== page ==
While I try to keep my posts upbeat, the truth is that it was a lot of hard work, pain, blood, sweat, and tears.  You know this too.  We BOTH know we can persevere.  Our mind can see us through this to a better spot in life.

 

Keep in touch and let us know how you are doing! ~ Mike

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Kit

@steel  I am an obsessive about walking.  Yes, its good exercise, but as with you, its also mentally relaxing.  I go out in the evenings after dinner and walk all by myself.  I don't have to worry about interacting with others or dealing with others.  There's a lonely stretch of road near where I live that is my favorite location.  I can destress, enjoy the time alone.  Sometimes I listen to music.  Sometimes I listen to audio books.  Sometimes I just walk in silence.

 

In regards to the MRI.  I have a story for you.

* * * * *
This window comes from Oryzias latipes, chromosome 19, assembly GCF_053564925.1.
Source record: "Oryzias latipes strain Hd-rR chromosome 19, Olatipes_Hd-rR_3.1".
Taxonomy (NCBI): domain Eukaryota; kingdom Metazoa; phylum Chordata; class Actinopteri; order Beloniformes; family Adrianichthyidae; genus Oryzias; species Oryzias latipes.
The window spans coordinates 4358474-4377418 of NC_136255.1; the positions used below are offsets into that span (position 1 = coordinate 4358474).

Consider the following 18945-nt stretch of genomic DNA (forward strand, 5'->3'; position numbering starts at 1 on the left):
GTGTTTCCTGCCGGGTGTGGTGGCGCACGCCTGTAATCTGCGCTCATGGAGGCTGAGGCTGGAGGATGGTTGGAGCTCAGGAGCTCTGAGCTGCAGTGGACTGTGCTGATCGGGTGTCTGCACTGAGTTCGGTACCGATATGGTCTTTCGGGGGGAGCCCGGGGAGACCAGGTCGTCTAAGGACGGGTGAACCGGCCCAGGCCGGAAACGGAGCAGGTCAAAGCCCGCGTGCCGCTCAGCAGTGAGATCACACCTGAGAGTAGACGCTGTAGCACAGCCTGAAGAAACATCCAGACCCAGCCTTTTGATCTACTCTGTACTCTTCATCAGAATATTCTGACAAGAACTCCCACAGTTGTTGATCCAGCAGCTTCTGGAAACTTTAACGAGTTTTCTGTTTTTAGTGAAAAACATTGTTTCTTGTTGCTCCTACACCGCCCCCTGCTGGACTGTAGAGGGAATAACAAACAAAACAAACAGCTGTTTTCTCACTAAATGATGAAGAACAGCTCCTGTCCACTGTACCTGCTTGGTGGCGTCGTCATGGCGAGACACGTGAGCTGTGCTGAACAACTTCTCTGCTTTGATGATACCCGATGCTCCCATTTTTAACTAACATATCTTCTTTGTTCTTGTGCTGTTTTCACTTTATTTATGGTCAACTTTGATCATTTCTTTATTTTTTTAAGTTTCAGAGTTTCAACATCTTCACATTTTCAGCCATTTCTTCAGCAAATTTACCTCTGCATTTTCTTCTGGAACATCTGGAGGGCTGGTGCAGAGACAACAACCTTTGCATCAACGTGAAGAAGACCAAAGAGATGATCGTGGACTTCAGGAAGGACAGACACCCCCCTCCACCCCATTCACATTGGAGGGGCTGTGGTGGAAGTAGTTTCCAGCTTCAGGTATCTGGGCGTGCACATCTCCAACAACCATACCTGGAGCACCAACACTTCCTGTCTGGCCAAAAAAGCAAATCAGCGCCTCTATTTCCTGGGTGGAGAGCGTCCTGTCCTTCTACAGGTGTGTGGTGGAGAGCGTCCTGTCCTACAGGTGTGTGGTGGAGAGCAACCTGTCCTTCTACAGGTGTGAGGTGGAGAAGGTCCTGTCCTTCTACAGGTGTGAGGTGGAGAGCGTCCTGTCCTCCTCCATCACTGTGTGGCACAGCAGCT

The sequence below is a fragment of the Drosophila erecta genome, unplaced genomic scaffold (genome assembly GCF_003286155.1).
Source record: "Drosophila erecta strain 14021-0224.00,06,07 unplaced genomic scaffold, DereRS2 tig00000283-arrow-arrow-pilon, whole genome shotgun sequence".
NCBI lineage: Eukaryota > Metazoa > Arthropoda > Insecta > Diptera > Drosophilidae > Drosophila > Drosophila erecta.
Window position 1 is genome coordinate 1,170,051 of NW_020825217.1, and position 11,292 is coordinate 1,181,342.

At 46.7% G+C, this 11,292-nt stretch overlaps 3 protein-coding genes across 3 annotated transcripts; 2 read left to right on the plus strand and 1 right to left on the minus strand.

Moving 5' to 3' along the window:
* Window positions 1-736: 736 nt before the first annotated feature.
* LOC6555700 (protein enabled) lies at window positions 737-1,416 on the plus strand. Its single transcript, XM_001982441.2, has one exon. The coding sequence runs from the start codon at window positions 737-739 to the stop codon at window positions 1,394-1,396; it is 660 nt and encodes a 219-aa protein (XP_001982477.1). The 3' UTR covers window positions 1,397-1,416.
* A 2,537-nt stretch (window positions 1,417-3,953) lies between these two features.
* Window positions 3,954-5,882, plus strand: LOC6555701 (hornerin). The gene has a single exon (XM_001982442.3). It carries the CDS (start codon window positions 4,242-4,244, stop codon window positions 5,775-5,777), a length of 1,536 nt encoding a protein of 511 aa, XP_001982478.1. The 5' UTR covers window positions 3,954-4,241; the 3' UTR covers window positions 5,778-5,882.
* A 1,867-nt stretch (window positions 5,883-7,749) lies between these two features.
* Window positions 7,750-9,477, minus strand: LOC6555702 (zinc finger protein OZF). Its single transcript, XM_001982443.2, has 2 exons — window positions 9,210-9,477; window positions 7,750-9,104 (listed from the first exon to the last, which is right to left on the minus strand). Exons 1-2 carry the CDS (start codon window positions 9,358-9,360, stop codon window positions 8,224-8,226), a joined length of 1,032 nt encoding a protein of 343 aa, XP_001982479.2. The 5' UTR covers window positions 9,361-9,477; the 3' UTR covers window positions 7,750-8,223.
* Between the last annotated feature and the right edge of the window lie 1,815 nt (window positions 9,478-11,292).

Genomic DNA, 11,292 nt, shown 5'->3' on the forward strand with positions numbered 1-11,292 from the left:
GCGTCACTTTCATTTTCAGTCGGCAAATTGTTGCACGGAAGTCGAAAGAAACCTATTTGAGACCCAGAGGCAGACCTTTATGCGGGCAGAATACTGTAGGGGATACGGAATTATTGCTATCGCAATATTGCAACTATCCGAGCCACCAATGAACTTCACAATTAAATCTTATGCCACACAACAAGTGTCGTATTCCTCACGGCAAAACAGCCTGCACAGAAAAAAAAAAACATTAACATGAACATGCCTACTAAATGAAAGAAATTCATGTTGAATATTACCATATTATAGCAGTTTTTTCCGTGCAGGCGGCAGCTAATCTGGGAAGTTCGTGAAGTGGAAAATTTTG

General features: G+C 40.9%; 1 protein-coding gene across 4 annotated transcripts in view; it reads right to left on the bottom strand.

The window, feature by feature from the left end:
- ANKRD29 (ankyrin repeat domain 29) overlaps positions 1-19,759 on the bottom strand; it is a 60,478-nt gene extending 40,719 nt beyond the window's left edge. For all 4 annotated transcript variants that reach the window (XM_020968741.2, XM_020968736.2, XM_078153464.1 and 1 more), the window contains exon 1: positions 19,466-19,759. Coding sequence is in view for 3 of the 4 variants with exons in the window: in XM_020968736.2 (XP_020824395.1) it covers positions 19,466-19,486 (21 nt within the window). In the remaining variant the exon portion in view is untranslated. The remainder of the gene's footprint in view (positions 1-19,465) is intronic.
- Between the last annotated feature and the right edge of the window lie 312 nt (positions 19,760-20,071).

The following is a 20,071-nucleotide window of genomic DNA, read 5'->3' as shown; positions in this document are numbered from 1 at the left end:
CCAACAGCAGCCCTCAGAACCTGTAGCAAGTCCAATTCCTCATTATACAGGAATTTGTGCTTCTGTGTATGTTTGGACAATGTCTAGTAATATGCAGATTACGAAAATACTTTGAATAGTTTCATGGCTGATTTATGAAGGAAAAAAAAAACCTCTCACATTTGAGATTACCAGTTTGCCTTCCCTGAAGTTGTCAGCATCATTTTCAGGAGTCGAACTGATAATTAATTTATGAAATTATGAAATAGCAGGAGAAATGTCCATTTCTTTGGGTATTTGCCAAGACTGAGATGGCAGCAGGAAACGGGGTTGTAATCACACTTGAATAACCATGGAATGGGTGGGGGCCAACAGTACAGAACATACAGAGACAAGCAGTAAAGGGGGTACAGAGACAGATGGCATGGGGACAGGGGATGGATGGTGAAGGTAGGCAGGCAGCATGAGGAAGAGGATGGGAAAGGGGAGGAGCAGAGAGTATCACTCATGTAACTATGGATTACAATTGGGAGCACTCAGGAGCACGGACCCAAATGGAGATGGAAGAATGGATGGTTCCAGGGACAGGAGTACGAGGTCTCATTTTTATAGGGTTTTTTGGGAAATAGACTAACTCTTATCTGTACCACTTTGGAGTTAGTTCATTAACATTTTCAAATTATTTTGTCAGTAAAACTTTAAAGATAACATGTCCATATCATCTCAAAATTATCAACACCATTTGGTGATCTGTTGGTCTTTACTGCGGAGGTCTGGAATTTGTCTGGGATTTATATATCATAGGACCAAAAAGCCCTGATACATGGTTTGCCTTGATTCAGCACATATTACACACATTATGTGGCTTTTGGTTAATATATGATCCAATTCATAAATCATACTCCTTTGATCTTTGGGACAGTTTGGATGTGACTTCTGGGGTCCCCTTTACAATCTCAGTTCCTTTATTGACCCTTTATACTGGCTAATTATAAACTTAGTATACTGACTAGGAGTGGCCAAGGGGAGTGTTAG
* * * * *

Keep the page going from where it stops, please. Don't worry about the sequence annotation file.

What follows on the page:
So, end of January 2014 the entire left side of my face and parts of my scalp went numb.  Including my entire mouth.  You don't realize how much flavor water has until you can't taste it anymore.  I was at work and was getting more and more worried.  I ended up leaving early, driving 20+ miles to my local hospital where, when I told them my symptoms, stuck me in a wheel chair and took me straight to a private room.  Do not pass Go type of thing.  A middle aged woman saying she's lost the feeling on the left side of her face set off all sorts of alarm bells.

 

I had just about every test they could do on me.  One of them was an MRI to rule out a stroke.  As I was sitting there waiting for test results, the doctor and a nurse came in.  As she started to take my blood pressure the doctor says "No stroke, no heart attack.  However you have two lesions on your brain and it looks like you have MS.  We're going to refer you to a neurologist."

 

At this point the nurse starts pumping up the cuff for my blood pressure.

 

The doctor goes on.  "Oh, btw, you're diabetic.  Here's a prescription for Metformin.  Get that filled before you leave and follow up with your GP."